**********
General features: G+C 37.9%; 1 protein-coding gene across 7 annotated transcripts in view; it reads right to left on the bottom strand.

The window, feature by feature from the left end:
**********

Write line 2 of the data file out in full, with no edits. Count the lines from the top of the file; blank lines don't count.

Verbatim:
The window, feature by feature from the left end: